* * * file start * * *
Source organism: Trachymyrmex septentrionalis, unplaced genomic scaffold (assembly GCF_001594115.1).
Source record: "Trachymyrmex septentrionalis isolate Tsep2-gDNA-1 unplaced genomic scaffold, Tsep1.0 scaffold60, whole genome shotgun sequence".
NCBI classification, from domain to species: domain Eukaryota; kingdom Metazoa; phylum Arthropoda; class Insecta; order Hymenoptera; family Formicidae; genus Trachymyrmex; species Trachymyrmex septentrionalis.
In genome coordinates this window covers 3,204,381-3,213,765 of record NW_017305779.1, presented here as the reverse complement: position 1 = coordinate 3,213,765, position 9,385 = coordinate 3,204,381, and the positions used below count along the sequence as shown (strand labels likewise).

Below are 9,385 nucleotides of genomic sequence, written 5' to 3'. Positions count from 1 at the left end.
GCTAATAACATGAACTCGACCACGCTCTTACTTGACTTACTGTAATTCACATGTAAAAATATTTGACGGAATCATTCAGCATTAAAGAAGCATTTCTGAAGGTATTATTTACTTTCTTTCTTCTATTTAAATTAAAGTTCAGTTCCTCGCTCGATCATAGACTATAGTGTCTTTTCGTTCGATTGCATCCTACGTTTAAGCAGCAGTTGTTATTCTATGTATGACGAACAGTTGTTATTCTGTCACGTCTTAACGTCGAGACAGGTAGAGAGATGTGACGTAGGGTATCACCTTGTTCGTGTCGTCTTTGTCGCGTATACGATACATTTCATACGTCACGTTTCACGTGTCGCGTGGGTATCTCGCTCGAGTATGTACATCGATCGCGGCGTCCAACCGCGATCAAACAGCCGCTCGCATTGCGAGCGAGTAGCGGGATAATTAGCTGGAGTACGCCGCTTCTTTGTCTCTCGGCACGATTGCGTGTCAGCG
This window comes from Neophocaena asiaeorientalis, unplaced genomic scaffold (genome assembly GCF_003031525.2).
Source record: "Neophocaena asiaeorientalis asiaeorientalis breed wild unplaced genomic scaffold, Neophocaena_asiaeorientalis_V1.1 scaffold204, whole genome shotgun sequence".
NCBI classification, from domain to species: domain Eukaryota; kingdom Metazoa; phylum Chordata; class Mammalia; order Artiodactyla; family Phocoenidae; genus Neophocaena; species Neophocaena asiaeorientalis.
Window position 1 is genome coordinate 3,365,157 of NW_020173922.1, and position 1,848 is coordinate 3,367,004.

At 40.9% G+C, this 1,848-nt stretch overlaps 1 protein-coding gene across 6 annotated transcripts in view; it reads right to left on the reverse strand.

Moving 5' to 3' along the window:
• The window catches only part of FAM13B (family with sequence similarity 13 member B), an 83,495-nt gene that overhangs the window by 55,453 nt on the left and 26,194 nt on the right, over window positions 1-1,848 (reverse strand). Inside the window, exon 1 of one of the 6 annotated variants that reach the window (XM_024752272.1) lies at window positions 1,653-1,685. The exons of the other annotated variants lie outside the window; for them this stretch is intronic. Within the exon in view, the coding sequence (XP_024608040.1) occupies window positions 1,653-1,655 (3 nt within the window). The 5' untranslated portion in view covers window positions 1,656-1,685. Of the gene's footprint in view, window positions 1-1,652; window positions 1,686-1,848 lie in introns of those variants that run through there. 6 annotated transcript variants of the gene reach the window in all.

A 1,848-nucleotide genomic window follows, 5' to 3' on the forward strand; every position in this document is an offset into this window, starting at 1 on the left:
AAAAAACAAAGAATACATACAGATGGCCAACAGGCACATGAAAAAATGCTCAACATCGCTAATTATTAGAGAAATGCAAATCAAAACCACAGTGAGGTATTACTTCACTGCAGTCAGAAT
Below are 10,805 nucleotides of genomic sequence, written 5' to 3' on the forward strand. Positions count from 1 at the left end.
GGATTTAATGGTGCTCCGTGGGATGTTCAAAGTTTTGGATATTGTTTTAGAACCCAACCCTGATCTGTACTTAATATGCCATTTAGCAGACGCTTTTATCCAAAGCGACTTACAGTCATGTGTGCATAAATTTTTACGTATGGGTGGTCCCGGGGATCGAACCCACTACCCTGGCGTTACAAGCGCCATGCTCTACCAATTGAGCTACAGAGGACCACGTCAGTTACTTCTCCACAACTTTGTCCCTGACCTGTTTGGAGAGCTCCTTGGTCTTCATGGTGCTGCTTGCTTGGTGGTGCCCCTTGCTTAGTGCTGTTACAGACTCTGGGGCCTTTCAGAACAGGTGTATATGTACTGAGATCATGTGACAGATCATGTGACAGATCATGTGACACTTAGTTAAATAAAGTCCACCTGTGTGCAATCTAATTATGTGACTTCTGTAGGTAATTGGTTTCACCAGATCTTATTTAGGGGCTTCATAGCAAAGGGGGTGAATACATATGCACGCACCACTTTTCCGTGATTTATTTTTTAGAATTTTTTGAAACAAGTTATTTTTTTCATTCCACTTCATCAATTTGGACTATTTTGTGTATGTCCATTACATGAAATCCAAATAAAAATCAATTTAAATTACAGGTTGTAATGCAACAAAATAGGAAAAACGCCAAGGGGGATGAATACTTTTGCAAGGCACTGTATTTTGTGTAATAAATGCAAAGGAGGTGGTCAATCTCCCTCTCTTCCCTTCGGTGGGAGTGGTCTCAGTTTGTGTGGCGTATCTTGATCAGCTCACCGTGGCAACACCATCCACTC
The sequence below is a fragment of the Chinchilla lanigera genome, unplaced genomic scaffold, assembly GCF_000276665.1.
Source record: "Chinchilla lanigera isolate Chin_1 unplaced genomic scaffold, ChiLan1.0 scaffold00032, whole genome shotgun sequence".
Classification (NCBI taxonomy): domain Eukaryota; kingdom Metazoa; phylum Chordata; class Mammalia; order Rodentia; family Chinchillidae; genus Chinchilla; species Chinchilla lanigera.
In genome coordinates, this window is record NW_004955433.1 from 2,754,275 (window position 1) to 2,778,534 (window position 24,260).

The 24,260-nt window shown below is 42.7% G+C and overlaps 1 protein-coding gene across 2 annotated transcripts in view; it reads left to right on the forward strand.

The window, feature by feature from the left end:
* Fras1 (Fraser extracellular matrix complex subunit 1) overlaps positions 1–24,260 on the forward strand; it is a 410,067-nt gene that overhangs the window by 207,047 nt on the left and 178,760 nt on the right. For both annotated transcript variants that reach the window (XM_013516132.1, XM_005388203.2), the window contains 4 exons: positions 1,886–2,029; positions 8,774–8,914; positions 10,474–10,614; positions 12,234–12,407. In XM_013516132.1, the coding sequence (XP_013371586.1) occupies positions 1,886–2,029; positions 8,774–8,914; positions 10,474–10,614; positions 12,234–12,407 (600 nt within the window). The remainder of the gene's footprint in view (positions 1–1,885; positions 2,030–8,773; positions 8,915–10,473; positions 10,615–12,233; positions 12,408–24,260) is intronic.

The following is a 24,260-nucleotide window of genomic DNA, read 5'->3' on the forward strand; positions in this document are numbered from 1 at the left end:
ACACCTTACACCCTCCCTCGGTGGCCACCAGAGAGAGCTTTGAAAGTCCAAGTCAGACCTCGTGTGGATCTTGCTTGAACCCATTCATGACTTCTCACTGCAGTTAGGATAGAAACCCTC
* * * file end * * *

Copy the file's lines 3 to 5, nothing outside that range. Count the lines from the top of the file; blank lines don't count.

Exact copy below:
NCBI classification, from domain to species: domain Eukaryota; kingdom Metazoa; phylum Arthropoda; class Insecta; order Hymenoptera; family Formicidae; genus Trachymyrmex; species Trachymyrmex septentrionalis.
In genome coordinates this window covers 3,204,381-3,213,765 of record NW_017305779.1, presented here as the reverse complement: position 1 = coordinate 3,213,765, position 9,385 = coordinate 3,204,381, and the positions used below count along the sequence as shown (strand labels likewise).

Below are 9,385 nucleotides of genomic sequence, written 5' to 3'. Positions count from 1 at the left end.